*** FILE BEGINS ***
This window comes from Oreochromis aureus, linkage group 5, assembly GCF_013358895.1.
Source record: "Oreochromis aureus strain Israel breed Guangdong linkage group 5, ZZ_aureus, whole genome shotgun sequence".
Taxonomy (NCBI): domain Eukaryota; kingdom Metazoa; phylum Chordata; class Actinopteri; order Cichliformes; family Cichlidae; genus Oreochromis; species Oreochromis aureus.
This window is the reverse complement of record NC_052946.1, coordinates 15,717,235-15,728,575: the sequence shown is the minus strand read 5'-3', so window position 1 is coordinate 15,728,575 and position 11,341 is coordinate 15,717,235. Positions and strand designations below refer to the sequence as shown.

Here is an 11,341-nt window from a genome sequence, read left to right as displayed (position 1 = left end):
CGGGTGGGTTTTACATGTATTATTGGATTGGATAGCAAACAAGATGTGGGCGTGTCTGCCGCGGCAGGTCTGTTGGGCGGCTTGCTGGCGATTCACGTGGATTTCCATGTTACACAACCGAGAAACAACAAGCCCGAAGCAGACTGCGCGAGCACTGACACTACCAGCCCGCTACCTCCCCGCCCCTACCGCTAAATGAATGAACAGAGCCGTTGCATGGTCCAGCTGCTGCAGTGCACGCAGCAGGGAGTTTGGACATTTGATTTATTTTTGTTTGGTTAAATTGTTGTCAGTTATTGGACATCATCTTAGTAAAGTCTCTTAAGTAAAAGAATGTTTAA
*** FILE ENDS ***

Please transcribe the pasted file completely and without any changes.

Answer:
This window comes from Oreochromis aureus, linkage group 5, assembly GCF_013358895.1.
Source record: "Oreochromis aureus strain Israel breed Guangdong linkage group 5, ZZ_aureus, whole genome shotgun sequence".
Taxonomy (NCBI): domain Eukaryota; kingdom Metazoa; phylum Chordata; class Actinopteri; order Cichliformes; family Cichlidae; genus Oreochromis; species Oreochromis aureus.
This window is the reverse complement of record NC_052946.1, coordinates 15,717,235-15,728,575: the sequence shown is the minus strand read 5'-3', so window position 1 is coordinate 15,728,575 and position 11,341 is coordinate 15,717,235. Positions and strand designations below refer to the sequence as shown.

Here is an 11,341-nt window from a genome sequence, read left to right as displayed (position 1 = left end):
CGGGTGGGTTTTACATGTATTATTGGATTGGATAGCAAACAAGATGTGGGCGTGTCTGCCGCGGCAGGTCTGTTGGGCGGCTTGCTGGCGATTCACGTGGATTTCCATGTTACACAACCGAGAAACAACAAGCCCGAAGCAGACTGCGCGAGCACTGACACTACCAGCCCGCTACCTCCCCGCCCCTACCGCTAAATGAATGAACAGAGCCGTTGCATGGTCCAGCTGCTGCAGTGCACGCAGCAGGGAGTTTGGACATTTGATTTATTTTTGTTTGGTTAAATTGTTGTCAGTTATTGGACATCATCTTAGTAAAGTCTCTTAAGTAAAAGAATGTTTAA